I don’t know how else to read this except as the White House telling Congress that they don’t want to hear from them going forward, period. And based on the reactions from both Republicans and Democrats at the briefing, sounds like they don’t know how else to read it either.
They said one dynamic was very clear: The administration doesn’t much care what Congress thinks about the actions it’s taken so far.Isn’t he required under the War Powers Act to seek congressional authorization after 60 days of hostilities? Or is this guy so intent on waging war whether Congress likes it or not that he’d go to court to try to have the WPA ruled unconstitutional? Normally I’d dismiss that possibility as insane given that he did, after all, run in ’08 on his anti-war cred and that not even a Republican president would dare pull a move like that amid bipartisan clamoring for accountability, but I don’t know that anything can be safely ruled out at this point.
Challenged on whether Obama overstepped his constitutional authority in attacking Libya without congressional approval, Clinton told lawmakers that White House lawyers were OK with it and that Obama has no plans to seek an endorsement from Congress, attendees told POLITICO…
“If they didn’t need congressional authorization here in these circumstances, can you tell me under what circumstances you’d ever need congressional authorization if we’re going into a war? Nobody answered [that] question,” said Rep. Jerry Nadler (D-N.Y.). “The administration and its lawyers believed they had the authority under the War Powers Act.”…
Without a vote, it’s impossible to tell whether a majority of members would support more intense action in Libya, but it’s clear the administration has done little to assuage its critics. Lawmakers expressed skepticism that they’d even be consulted if the administration were to take such action.
“Now he wants people like me to support him,” said one moderate Democrat. “Quite frankly, I can’t.”
No wonder Mike Rogers, chairman of the House Intel Committee, is now drawing a very sharp line on arming the rebels:
Rep. Mike Rogers (R-MI) said in a late Wednesday interview that the Obama administration’s top national security officials were deeply split on whether arming the rebels was a good idea. In a classified briefing Wednesday with lawmakers, Secretary of State Hillary Clinton, Defense Secretary Robert Gates, Joint Chiefs Chairman Adm. Mike Mullen, and Director of National Intelligence James Clapper, Rogers said it was clear that there were deep divisions between the cabinet officials regarding the wisdom of arming the rebels.I won’t pretend to know offhand whether he has the right to block The One under the NSA, but if we’re no longer abiding by the War Powers Act, why bother with that one either?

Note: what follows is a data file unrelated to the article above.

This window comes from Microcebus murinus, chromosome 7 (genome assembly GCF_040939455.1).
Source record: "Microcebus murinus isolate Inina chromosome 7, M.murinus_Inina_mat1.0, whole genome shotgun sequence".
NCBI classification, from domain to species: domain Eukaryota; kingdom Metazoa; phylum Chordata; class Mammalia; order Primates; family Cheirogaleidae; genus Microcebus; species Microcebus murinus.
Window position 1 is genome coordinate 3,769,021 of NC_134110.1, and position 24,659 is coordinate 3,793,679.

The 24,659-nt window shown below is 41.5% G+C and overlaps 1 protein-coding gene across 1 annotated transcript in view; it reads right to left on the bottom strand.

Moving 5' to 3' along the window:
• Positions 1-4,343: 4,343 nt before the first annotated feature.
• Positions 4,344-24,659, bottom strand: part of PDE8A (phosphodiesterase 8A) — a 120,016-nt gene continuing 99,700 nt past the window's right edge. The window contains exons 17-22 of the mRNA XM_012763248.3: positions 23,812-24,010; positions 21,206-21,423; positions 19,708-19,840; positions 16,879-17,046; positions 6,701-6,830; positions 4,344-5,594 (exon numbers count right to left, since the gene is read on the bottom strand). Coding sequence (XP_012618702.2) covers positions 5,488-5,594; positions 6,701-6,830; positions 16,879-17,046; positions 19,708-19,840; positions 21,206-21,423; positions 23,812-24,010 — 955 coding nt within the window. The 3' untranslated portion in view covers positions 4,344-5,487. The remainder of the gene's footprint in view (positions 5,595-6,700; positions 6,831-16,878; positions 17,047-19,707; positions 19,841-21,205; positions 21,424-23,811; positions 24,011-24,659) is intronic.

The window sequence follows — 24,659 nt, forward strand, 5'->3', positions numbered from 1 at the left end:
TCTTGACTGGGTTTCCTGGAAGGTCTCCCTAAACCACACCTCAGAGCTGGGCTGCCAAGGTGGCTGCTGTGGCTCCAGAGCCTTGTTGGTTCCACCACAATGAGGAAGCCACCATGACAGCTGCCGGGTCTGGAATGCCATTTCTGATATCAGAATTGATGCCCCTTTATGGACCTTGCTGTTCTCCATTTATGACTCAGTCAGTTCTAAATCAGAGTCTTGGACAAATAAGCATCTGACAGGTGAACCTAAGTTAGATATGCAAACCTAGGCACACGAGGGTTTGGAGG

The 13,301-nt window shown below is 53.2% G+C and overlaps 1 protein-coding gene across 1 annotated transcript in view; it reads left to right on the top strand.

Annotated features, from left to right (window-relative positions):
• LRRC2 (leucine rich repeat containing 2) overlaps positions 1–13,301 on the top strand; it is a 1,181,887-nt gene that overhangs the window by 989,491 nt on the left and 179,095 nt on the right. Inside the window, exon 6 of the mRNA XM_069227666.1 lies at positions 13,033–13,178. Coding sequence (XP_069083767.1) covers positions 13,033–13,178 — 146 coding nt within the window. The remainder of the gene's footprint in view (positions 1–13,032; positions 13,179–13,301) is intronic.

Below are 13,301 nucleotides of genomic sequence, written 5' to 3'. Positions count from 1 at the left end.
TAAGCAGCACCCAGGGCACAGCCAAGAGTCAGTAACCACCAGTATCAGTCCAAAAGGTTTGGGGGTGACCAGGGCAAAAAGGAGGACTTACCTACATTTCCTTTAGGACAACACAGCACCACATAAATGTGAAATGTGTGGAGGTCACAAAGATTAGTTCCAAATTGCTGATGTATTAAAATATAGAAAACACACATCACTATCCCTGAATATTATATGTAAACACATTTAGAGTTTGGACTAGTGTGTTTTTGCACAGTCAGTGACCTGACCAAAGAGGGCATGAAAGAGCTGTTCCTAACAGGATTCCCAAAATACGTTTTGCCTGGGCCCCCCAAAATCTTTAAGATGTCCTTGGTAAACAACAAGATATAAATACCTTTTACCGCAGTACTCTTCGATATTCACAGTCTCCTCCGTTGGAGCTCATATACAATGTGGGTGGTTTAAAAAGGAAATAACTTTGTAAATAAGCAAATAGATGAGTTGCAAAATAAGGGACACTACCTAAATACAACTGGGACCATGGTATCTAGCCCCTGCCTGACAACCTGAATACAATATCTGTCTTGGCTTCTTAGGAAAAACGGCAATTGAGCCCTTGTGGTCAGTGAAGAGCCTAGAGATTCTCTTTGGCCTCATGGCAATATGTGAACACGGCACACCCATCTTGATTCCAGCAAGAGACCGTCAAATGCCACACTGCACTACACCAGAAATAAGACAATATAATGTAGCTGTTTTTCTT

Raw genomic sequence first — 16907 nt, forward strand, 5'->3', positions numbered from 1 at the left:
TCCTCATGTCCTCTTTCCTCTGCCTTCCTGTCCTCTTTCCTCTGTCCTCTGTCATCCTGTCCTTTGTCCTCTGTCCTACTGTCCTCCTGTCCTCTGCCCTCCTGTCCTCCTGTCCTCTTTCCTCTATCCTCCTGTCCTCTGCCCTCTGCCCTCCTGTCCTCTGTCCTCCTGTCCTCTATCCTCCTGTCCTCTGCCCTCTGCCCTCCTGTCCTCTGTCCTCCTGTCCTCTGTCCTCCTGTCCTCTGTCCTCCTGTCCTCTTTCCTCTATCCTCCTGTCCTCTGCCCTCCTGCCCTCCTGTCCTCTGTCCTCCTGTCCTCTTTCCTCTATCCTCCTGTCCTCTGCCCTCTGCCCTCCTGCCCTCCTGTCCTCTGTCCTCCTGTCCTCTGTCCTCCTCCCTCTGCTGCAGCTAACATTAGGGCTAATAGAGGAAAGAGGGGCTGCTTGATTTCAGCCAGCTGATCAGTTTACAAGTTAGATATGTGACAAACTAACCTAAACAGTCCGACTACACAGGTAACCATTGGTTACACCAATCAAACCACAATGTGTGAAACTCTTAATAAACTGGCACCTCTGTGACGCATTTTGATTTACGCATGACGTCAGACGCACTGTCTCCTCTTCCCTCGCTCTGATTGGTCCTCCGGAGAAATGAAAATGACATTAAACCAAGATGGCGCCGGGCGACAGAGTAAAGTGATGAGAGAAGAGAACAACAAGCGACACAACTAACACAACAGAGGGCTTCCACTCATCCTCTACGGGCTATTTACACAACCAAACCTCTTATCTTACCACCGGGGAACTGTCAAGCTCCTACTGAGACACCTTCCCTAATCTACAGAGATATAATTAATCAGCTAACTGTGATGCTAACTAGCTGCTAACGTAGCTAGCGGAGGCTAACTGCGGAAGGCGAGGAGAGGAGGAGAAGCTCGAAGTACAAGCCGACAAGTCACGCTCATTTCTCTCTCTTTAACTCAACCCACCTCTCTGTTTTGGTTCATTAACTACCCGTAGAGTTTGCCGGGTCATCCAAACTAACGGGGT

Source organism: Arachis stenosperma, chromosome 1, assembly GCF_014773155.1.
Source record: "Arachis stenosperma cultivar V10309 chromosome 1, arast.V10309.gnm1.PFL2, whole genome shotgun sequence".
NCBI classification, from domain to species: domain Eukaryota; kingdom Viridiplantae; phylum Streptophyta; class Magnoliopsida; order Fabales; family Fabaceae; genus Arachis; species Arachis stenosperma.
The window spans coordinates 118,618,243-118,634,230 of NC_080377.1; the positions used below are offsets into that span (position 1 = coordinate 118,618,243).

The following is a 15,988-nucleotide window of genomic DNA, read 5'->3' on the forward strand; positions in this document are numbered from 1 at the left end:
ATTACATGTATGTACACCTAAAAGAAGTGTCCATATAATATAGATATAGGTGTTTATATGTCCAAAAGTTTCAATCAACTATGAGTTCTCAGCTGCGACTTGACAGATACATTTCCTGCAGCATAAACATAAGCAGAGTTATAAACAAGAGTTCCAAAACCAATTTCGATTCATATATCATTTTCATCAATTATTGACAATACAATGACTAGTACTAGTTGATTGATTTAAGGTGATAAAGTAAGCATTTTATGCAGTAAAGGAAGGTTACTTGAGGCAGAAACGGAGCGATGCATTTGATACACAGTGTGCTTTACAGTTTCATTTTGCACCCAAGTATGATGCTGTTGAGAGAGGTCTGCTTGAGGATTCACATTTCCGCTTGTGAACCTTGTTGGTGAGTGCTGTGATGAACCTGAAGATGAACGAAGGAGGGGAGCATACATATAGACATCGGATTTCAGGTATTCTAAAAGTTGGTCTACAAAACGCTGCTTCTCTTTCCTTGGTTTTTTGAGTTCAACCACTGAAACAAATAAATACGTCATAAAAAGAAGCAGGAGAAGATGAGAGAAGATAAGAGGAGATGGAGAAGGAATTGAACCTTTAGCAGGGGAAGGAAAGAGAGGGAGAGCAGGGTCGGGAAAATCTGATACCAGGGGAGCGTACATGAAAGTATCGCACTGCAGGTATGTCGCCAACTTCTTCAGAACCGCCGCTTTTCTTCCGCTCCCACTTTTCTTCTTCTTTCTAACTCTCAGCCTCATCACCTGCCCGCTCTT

“I’ve never seen an uneasiness amongst their national security cabinet members as I have seen on this. It’s kind of odd,” said Rogers. He declined to say which cabinet members were supporting arming the rebels and which were opposed, but he said it was obvious that they disagreed…
“Any covert action that happens would have to get the sign off of the intelligence chairmen, by statute. You won’t get a sign off from me,” Rogers said referring to National Security Act 47. “I still think arming the rebels is a horrible idea. We don’t know who they are, we only know who they are against but we don’t really who they are for. We don’t have a good picture of who’s really in charge.”
Seriously, what’s Obama’s angle in all this? The last thing he wants with an election around the corner is full blame if things go badly wrong in Libya. As I’ve argued before, rationally, he should be looking to get Congress involved in all this to provide himself with some political cover. Even if they refuse to play along and deny him authorization, that’s okay too. That’s his exit strategy from all this — just blame Congress for tying his hands and then that’s the end of it. Why would President Present want to finally take sole responsibility for a policy measure when it’s as dicey as this one?
Update: Cold comfort: Obama’s apparently not the only western leader half-assing this thing by refusing to consult with important advisors.
Sarkozy won a fair measure of praise for being the first leader to recognize the Libyan opposition as the legitimate leadership of the country – but even that may come back to haunt him if things go wrong. Sarkozy’s decision was taken almost on the spur of the moment, and under the spectacular brow-beating of mediagenic philosopher Bernard-Henri LÉvy, who decided to make crusading to protect the Libyan opposition a re-make of his 1990 campaign as the savior of the Bosnians during the Balkan war. Sarkozy reportedly did so without even consulting his newly-named Foreign Affairs Minister Alain Juppe (who was said to have been both hostile to the move and aghast that a media star had taken his role as France’s top diplomat). “There may heavy consequences,” says Bitar, “when a president makes decisions based on input by celebrities.”